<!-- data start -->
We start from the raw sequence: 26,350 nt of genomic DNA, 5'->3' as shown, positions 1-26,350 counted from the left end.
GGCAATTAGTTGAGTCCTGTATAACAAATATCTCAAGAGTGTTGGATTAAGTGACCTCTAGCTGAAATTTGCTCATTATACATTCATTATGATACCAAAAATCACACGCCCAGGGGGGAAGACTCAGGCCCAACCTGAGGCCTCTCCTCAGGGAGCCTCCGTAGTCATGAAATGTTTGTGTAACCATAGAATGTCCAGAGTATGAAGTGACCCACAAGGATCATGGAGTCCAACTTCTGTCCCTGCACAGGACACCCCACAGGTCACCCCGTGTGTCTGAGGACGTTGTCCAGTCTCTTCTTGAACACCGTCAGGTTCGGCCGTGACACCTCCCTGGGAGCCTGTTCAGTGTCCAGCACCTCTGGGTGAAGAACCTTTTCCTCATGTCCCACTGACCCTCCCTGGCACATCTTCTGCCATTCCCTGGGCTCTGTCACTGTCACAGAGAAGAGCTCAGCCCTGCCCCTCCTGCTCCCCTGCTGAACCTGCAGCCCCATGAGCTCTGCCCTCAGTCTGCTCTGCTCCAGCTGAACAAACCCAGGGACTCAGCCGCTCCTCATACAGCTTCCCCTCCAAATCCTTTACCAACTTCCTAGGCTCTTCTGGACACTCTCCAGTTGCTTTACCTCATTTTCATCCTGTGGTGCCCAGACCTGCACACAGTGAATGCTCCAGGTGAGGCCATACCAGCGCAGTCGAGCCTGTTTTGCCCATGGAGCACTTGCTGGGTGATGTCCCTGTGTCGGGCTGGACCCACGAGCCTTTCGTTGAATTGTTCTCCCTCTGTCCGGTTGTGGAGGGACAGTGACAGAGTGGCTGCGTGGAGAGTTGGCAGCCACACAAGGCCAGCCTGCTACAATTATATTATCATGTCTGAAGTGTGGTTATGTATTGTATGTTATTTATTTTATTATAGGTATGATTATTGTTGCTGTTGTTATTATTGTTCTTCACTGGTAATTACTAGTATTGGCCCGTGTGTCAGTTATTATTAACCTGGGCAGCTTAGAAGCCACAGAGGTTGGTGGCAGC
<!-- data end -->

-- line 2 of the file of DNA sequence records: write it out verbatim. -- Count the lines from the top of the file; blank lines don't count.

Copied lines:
GGCAATTAGTTGAGTCCTGTATAACAAATATCTCAAGAGTGTTGGATTAAGTGACCTCTAGCTGAAATTTGCTCATTATACATTCATTATGATACCAAAAATCACACGCCCAGGGGGGAAGACTCAGGCCCAACCTGAGGCCTCTCCTCAGGGAGCCTCCGTAGTCATGAAATGTTTGTGTAACCATAGAATGTCCAGAGTATGAAGTGACCCACAAGGATCATGGAGTCCAACTTCTGTCCCTGCACAGGACACCCCACAGGTCACCCCGTGTGTCTGAGGACGTTGTCCAGTCTCTTCTTGAACACCGTCAGGTTCGGCCGTGACACCTCCCTGGGAGCCTGTTCAGTGTCCAGCACCTCTGGGTGAAGAACCTTTTCCTCATGTCCCACTGACCCTCCCTGGCACATCTTCTGCCATTCCCTGGGCTCTGTCACTGTCACAGAGAAGAGCTCAGCCCTGCCCCTCCTGCTCCCCTGCTGAACCTGCAGCCCCATGAGCTCTGCCCTCAGTCTGCTCTGCTCCAGCTGAACAAACCCAGGGACTCAGCCGCTCCTCATACAGCTTCCCCTCCAAATCCTTTACCAACTTCCTAGGCTCTTCTGGACACTCTCCAGTTGCTTTACCTCATTTTCATCCTGTGGTGCCCAGACCTGCACACAGTGAATGCTCCAGGTGAGGCCATACCAGCGCAGTCGAGCCTGTTTTGCCCATGGAGCACTTGCTGGGTGATGTCCCTGTGTCGGGCTGGACCCACGAGCCTTTCGTTGAATTGTTCTCCCTCTGTCCGGTTGTGGAGGGACAGTGACAGAGTGGCTGCGTGGAGAGTTGGCAGCCACACAAGGCCAGCCTGCTACAATTATATTATCATGTCTGAAGTGTGGTTATGTATTGTATGTTATTTATTTTATTATAGGTATGATTATTGTTGCTGTTGTTATTATTGTTCTTCACTGGTAATTACTAGTATTGGCCCGTGTGTCAGTTATTATTAACCTGGGCAGCTTAGAAGCCACAGAGGTTGGTGGCAGC